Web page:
2

As an example imagine I generate a UUID/GUID for an ID in a json file.

{
  "25d01302-2558-4c44-bf9d-385b1cc51377": ["somevalues"]
}

is it ok or generally frowned upon to do something like

{
  "25d01302-2558-4c44-bf9d-385b1cc51377": ["somevalue"],
  "25d013o3-2558-4c44-bf9d-385b1cc51377": ["someothervalue"]
}

the second being a manually edited uuid/guid

This is something I come across recently and I can't tell if this is something you should avoid (just to be safe) or it is something that doesn't really matter either way?

6
  • 4
    This likely answers your question: stackoverflow.com/a/10892448/7122. TLDR: it's better to generate new ones.
    – David Arno
    Nov 24 at 10:46
  • 16
    You should 100% definitely avoid doing what you've done because o is not a hex digit. Nov 24 at 10:48
  • 1
    makes it 110% unique though :)
    – Ewan
    Nov 24 at 11:04
  • 1
    How can you guaranty it's global or universal uniqueness if your changes are so predictable? Nov 24 at 12:30
  • Are you using variant 1 or variant 2? Are you using version 1, 2, 3, 4, or 5? Nov 24 at 14:00
9

This very detailed answer to a similar question on stack overflow explains why GUIDs aren't random, but are highly structured, statistically unique values. By manually modifying an existing value, you are now just creating a random value, and you've potentially damaged the uniqueness in the process and thus a collision with a newly created GUID is more likely.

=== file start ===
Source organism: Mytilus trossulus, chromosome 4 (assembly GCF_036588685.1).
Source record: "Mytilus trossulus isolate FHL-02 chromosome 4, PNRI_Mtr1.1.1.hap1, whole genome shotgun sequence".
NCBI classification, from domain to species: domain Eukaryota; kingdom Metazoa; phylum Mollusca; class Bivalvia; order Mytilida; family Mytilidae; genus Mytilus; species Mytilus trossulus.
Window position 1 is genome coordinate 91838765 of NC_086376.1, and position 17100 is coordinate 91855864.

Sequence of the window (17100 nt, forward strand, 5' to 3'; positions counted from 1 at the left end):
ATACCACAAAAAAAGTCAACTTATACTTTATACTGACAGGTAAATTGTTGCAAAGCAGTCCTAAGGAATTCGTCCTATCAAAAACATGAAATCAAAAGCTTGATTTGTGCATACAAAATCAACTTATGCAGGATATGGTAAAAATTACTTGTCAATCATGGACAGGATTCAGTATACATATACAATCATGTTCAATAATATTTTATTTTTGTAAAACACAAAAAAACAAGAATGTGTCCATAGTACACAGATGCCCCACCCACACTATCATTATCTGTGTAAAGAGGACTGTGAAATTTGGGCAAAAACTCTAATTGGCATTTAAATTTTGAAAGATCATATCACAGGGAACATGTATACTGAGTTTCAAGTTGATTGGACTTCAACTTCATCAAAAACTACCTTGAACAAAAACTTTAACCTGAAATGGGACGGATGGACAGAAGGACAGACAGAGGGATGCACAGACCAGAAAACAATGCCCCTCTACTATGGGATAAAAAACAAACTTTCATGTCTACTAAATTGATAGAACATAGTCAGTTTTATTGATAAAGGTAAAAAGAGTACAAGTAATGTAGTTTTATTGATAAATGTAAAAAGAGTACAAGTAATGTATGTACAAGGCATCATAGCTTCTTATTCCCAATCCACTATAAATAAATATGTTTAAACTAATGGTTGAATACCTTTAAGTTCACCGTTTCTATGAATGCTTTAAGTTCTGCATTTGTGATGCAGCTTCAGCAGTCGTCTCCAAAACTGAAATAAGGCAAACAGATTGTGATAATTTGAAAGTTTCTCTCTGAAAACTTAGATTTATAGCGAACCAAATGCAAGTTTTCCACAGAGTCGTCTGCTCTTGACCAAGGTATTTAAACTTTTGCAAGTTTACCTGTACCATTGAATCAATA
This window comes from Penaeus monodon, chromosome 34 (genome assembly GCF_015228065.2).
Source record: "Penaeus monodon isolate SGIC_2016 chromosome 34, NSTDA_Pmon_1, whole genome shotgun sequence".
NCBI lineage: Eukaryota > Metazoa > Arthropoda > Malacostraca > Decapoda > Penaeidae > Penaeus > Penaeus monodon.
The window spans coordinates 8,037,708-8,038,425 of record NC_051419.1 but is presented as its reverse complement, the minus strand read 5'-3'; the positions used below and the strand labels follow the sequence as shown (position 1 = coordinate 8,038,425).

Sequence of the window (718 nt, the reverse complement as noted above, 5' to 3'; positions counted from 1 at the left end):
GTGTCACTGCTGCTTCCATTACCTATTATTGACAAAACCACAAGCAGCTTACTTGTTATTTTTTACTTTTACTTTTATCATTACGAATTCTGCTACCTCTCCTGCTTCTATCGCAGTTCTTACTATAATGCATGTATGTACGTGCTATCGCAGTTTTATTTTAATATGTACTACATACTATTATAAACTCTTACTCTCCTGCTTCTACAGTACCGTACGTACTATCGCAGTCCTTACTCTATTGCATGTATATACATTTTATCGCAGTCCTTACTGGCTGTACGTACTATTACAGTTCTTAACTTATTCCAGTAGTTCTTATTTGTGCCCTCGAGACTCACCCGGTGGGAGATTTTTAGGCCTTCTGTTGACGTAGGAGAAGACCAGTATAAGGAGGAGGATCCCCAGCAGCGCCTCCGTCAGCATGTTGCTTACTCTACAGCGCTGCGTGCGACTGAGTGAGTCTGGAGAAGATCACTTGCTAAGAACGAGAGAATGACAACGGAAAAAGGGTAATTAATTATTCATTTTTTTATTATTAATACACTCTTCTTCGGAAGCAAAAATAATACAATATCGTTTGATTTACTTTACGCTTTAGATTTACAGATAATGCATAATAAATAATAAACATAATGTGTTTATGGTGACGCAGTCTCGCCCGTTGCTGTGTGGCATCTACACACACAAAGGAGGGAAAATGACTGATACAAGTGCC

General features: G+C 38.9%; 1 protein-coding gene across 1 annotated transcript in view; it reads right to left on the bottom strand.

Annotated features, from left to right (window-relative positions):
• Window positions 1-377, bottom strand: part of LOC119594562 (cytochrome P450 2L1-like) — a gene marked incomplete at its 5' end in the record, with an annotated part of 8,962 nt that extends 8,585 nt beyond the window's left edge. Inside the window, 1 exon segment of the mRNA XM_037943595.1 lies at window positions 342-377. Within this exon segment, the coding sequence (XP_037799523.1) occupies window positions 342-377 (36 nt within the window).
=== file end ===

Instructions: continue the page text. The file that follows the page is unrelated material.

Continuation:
And GUIDs are easy to create, so there is no need to manually edit them anyway. Depending on whether you are using Windows, Linux or a Mac, just alias one of these to create an easy way of generating new guids:

Powershell: New-Guid | Set-Clipboard

Linux: cat /proc/sys/kernel/random/uuid | xclip -sel clip

Mac: uuidgen | pbcopy (thanks to B.J. in their comment below for this one)

In all cases, this will generate a new GUID and save it to the clipboard for you.

1
  • 3
    On macOS: the shell command line is: uuidgen | pbcopy
    – B.J.
    Nov 24 at 11:36
3

By modifying existing UUIDs, you risk conflicting with a UUID generator provided by your system.

Take the macos uuidgen command line tool mentioned above. A reasonable method that reduces the probability of having any conflict by increasing the probability of having many conflicts is generating one "truly" random UUID and then using UUIDs that are consecutive in some sense. Just as you do, actually. As long as the system can guarantee that it won't return the same UUID twice that's fine (generating the same UUID twice could happen if the system crashes just after generating a UUID, before recording that a new UUID was created, but after an application has persisted the UUID).

If by bad luck you modify your UUIDs in the same way, then you will have massive numbers of conflicts with other UUIDs generated by the system. Absolutely don't do it.

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